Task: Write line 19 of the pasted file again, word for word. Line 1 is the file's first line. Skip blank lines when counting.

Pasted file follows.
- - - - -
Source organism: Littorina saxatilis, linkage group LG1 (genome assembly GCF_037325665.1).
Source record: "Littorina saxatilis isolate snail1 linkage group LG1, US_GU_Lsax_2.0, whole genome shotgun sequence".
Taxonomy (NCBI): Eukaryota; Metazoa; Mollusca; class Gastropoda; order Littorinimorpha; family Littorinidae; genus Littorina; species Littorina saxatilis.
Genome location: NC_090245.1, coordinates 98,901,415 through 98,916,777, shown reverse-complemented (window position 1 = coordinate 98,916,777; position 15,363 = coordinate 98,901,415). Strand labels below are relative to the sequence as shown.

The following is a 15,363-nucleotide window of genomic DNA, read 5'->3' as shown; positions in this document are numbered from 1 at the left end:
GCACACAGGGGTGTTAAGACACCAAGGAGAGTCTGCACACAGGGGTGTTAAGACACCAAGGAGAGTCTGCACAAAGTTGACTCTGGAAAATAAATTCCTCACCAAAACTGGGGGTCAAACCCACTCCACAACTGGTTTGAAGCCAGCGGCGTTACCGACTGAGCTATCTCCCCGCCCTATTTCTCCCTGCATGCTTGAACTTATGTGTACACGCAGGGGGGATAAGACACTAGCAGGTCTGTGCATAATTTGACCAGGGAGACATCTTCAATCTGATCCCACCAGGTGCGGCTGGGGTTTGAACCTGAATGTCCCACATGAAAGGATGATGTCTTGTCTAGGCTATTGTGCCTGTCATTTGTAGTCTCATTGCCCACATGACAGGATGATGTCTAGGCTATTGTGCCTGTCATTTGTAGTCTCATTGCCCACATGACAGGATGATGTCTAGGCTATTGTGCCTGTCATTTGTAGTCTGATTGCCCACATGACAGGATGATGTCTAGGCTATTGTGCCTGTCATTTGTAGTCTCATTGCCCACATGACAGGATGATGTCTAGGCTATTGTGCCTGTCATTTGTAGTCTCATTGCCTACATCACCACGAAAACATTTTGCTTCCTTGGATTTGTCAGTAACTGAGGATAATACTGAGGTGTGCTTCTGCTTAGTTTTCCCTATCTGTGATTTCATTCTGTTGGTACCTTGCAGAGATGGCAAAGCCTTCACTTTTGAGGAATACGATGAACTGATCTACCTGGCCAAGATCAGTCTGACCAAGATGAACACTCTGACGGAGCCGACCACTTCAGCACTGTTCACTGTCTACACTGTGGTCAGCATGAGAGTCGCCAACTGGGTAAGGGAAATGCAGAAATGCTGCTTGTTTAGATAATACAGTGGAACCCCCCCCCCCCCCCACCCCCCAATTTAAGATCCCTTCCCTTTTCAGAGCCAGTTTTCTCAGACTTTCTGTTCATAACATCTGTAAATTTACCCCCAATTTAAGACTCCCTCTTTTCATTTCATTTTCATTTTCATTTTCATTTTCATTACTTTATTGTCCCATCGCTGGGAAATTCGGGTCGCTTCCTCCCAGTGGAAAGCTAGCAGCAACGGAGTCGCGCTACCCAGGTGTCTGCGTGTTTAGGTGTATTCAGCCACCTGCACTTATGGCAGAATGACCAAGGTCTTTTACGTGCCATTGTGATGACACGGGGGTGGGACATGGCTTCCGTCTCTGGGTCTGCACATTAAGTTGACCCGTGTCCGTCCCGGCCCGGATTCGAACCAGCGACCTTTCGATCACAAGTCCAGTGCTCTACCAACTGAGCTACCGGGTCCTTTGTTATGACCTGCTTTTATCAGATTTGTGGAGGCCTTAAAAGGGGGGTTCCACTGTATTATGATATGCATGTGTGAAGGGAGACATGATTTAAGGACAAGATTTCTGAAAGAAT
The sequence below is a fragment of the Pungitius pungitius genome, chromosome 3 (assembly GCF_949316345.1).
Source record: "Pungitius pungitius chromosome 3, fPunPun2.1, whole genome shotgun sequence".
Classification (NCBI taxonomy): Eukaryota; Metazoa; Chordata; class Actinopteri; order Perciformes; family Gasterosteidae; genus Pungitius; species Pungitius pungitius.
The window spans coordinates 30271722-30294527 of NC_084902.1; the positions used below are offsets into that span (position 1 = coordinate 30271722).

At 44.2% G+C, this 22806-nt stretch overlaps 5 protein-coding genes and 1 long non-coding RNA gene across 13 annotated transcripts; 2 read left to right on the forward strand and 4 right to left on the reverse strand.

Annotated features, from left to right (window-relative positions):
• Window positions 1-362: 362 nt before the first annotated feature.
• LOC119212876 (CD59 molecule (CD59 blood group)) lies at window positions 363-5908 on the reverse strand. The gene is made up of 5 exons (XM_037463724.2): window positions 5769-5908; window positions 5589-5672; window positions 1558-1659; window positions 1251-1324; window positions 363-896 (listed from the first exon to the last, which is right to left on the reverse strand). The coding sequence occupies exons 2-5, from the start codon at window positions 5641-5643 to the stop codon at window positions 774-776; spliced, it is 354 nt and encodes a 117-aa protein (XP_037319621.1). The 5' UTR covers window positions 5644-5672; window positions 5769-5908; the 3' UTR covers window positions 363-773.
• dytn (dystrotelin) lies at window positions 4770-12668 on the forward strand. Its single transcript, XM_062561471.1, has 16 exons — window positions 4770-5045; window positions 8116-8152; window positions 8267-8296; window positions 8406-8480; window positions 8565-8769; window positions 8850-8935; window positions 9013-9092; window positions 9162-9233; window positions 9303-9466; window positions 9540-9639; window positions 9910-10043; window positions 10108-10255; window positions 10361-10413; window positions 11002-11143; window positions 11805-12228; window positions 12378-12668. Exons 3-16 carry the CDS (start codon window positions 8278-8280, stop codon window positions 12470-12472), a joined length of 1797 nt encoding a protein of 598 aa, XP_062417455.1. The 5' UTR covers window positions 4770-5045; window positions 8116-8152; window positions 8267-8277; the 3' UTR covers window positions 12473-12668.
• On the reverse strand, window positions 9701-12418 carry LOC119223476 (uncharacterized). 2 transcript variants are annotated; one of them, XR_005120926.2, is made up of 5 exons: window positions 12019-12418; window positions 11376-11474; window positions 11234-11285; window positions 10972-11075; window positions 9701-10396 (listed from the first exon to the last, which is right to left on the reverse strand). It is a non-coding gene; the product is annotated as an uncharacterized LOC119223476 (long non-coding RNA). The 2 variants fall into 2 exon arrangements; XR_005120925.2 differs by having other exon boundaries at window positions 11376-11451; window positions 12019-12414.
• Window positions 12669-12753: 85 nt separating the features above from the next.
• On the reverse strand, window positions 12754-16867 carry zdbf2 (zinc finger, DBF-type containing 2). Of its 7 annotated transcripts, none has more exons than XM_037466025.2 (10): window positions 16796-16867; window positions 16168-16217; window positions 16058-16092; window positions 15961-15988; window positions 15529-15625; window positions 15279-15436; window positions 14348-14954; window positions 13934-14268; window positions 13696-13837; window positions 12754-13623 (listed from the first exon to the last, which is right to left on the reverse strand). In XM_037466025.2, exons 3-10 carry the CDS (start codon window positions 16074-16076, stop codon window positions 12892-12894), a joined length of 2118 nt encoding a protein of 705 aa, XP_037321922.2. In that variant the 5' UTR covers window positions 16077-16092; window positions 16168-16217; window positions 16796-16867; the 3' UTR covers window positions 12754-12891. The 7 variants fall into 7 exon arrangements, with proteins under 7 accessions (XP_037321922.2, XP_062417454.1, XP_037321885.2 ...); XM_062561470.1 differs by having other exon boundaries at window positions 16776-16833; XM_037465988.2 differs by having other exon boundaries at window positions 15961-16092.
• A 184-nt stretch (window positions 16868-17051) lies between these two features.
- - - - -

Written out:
• A 184-nt stretch (window positions 16868-17051) lies between these two features.